New Welsh Review

An Interview With Helen Mort

Suzannah V Evans talks to the poet Helen Mort about female mountaineers, storytelling through place, and going to Switzerland clad in a crinoline

PUBLISHED ON: 11/02/20

CATEGORY: Interview

TAGS: adventure, author process, climbing, feminism, historical, mountains, nature, poetry, prizewinner, travel, writing of place

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The poet Helen Mort was born in Sheffield. Her first collection Division Street (Chatto & Windus, 2013) won the Fenton Aldeburgh Prize. Her second collection No Map Could Show Them (2016) was a Poetry Book Society Recommendation, and contains a sequence of poems about the history of female mountaineers. We spoke to Helen just after her appearance at StAnza poetry festival in St Andrews, Scotland, where she ran an all-day workshop on one of the festival’s themes, The Heights of Poetry.

NWR: Your collection No Map Could Show Them, published last year, is firmly rooted in landscape and place. How important to you as a poet is connecting with your surroundings?

HM: Massively. I tend to think through the places that matter to me – mountain landscapes, moorlands and the ‘edgelands’: ex-industrial area where I grew up. I sometimes worry that I find it easier to connect with places in my poems than with people! Though when I think about it, the landscapes of my poems are almost always populated: I’m interested in how people think through places, how they relate to familiar and new landscapes, the stories they tell themselves about where they’re from. I come from a town with a crooked church spire and there are so many legends about it, I imagine that storytelling around place influenced me a lot.

NWR: Following on from this, one of the early poems in the collection is written after Jemima Morrell and her tour of the Alps in 1863. You were able to retrace some of her journey in 2013 – how did this inform the poem and your sense of what the collection might be about?

HM: I wrote that poem quite a long time after going to Switzerland clad in a crinoline, after some time spent immersing myself in the journals ‘Miss Jemima’ wrote in the Alps. It ended up being a bit of an ‘afterword’ to some of my other poems, a way of looking back on women as writers as well as women as explorers. I love Jemima’s sharp wit and wanted to reflect some of that in the piece too. A lot of my poems about female mountaineers had focused on their physicality so I wanted to say something about women as authors of their own adventure too.

NWR: Your poems zoom in on many of the forgotten achievements of female mountaineers. What role do you think literature can play in rebalancing the scales of history? What prompted this theme?

HM: I’ve been lucky enough to be a judge for the Man Booker International prize this year and have read over one hundred novels in translation so far. I’ve been struck by how many of those books succeed in shining a spotlight on a neglected aspect of history. As someone who often feels very ignorant about world history, I realised I get most of my world view from novels rather than non-fiction or news. I think literature (and perhaps poetry in particular) is well-placed to tip the scales of history and tell stories that might have been neglected. And, of course, invent entirely fictional new stories too! I started writing about female climbers after I discovered a brilliant book called Mountaineering Women by David Mazel and began to reflect on how many of the early heroic mountaineering tales I used to read were by men.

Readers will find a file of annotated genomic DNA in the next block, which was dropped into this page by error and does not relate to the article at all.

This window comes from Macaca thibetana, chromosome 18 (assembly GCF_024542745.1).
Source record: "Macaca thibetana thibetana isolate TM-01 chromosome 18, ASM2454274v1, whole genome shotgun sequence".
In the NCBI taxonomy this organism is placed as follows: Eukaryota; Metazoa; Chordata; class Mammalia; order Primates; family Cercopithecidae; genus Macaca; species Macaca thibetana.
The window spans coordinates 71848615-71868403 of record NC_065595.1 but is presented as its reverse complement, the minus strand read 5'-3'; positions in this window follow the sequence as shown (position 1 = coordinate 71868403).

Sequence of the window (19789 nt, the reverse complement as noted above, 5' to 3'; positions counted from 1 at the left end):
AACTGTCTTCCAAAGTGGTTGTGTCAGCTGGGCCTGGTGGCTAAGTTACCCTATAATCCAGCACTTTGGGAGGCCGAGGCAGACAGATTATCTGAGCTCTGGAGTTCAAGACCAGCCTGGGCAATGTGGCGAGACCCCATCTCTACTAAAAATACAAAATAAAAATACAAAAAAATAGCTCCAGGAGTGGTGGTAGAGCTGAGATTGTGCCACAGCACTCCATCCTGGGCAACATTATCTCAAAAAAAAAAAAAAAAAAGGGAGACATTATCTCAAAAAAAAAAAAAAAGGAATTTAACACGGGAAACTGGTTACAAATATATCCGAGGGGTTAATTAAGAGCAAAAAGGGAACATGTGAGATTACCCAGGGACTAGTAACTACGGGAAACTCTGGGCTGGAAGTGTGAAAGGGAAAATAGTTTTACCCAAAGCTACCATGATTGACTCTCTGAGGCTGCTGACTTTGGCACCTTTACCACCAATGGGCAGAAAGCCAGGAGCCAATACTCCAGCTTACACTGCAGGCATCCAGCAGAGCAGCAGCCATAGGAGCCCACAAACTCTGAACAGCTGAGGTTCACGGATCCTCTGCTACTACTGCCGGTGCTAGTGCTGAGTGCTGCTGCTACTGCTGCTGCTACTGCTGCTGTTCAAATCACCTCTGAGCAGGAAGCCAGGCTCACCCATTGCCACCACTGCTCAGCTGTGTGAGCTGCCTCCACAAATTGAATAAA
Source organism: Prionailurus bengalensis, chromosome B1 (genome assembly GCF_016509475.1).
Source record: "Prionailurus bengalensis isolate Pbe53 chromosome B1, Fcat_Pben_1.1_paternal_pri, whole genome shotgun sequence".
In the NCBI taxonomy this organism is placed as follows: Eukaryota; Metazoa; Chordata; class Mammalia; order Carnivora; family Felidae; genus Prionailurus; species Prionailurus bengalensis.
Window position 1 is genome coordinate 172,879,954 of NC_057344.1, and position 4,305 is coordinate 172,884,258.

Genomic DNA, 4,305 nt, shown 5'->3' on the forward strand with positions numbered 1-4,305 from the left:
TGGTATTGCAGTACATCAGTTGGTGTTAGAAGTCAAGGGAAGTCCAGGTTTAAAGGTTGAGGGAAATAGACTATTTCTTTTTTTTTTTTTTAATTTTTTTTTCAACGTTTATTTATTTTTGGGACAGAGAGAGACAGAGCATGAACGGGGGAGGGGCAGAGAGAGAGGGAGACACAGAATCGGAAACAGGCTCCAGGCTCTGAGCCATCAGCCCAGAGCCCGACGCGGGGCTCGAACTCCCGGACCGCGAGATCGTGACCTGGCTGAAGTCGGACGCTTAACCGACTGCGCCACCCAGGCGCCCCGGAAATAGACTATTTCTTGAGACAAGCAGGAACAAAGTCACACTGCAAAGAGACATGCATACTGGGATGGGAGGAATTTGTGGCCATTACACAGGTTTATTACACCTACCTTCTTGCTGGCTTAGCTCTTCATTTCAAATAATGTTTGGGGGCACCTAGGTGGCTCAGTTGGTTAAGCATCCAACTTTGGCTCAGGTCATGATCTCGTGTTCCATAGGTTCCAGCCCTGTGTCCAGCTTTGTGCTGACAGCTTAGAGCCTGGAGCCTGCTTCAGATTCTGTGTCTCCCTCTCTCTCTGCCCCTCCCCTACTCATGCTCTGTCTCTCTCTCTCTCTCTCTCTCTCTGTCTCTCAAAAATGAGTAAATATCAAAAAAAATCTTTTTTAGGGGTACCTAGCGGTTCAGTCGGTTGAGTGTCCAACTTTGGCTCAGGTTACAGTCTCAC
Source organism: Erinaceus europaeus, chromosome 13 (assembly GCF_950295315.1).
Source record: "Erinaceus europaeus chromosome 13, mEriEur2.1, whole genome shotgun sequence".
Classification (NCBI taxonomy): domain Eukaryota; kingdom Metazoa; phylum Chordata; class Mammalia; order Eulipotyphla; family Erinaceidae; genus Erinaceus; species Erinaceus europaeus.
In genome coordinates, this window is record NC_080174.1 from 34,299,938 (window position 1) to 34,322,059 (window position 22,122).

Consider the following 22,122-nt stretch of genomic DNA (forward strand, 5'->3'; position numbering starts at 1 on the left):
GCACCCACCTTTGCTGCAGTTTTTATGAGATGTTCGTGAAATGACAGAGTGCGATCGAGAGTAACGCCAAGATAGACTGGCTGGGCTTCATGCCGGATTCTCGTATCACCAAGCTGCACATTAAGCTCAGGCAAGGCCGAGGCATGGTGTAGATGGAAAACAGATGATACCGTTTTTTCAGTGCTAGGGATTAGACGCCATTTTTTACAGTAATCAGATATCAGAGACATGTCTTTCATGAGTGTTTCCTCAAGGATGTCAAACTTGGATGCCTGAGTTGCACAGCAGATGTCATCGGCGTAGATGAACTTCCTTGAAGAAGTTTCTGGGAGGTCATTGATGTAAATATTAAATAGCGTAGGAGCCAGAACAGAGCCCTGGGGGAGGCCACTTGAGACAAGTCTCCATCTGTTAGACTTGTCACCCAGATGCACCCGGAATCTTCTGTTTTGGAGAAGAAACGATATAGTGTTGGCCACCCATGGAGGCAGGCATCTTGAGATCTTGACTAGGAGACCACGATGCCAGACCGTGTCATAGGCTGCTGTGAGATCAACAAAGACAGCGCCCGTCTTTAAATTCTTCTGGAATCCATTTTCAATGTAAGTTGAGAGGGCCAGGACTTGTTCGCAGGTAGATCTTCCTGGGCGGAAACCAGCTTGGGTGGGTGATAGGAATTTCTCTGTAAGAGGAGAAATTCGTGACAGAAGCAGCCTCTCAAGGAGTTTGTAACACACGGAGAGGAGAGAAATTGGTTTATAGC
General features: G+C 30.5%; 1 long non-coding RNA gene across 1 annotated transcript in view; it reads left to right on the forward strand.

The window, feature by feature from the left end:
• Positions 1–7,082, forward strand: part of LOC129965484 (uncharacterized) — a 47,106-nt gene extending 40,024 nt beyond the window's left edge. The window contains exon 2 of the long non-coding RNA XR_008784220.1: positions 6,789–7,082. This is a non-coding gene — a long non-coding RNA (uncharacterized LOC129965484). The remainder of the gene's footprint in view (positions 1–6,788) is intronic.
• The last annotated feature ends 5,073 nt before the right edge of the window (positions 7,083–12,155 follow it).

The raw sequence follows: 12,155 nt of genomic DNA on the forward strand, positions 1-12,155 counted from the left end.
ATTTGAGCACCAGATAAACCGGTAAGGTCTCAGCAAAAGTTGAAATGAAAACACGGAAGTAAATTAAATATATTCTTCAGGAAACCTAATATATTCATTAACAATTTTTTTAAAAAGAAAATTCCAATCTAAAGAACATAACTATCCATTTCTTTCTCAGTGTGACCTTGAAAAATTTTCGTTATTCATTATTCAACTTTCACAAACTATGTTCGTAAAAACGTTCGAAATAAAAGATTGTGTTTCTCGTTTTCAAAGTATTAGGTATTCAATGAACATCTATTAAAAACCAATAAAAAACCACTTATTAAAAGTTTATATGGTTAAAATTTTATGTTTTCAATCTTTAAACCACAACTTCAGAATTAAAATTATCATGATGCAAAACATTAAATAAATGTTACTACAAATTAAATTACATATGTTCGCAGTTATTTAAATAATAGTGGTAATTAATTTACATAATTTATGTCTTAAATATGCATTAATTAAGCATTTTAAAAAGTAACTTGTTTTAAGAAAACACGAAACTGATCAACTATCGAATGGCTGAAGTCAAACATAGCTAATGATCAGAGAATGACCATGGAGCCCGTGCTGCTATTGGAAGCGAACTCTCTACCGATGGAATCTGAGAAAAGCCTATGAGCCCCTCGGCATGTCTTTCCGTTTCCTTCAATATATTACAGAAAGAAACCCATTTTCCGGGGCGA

NWR: ‘Difficult’ is a poem that addresses the concept of ‘difficult women’. I’ve heard you read the poem several times, and it has always prompted delighted laughter from the audience. How aware are you of the idea of an audience as you write?

NWR: I do try to keep a sense of audience in mind when I write, but firmly in the back of my mind – otherwise, I’d get too worried about ‘crowd pleasing’ to express myself. A notion of audience (or editor) tends to come to the fore later on when I’m redrafting. But I usually write my poems with spoken performance in mind and read them aloud as I go.

HM: Could you tell us about your process of composition? How does a poem first appear in your mind, and how long until you consider it finished?

NWR: My best poems begin as a kind of haunting, or insistence. This often happens when I’m out running or walking or just out and about, doing something else – driving, often! There’s an idea or a line that won’t go away and I carry it round with me, waiting for a secondary idea to connect. Sometimes, that happens very quickly (within the course of a run, for instance) but at others it can take months or even years. There’s no fixed time span or process.

HM: Do you have a favourite poem from the collection, or one that you prefer performing more than others?

I really enjoy reading a piece called ‘Ablation’ which was informed by a heart procedure my dad had. I often get people coming up to me after readings and telling me about their own operations, and that feels like a rare privilege to share.

NWR: You were the judge of the 2016 New Poets Prize, for writers aged between 16 and 22. What advice would you give to young writers seeking to improve their craft?

HM: Read, read and read some more. Find writers that excite you and work out why. Take your writing seriously but don’t take yourself too seriously.

NWR: And finally, if you could sum your own writing up in three words, what would you say?

HM: Bittersweet, local, pubs. I don’t know what sense that makes, but those are three words that sprung to mind!


Suzannah V Evans was born in London and studied at the universities of St Andrews and York. Her poetry and reviews have appeared or are forthcoming in The Scores, Eborakon, The North, Tears in the Fence, Ariadne’s Thread, and RAUM, and she was highly commended in the 2016 Vernal Equinox poetry competition.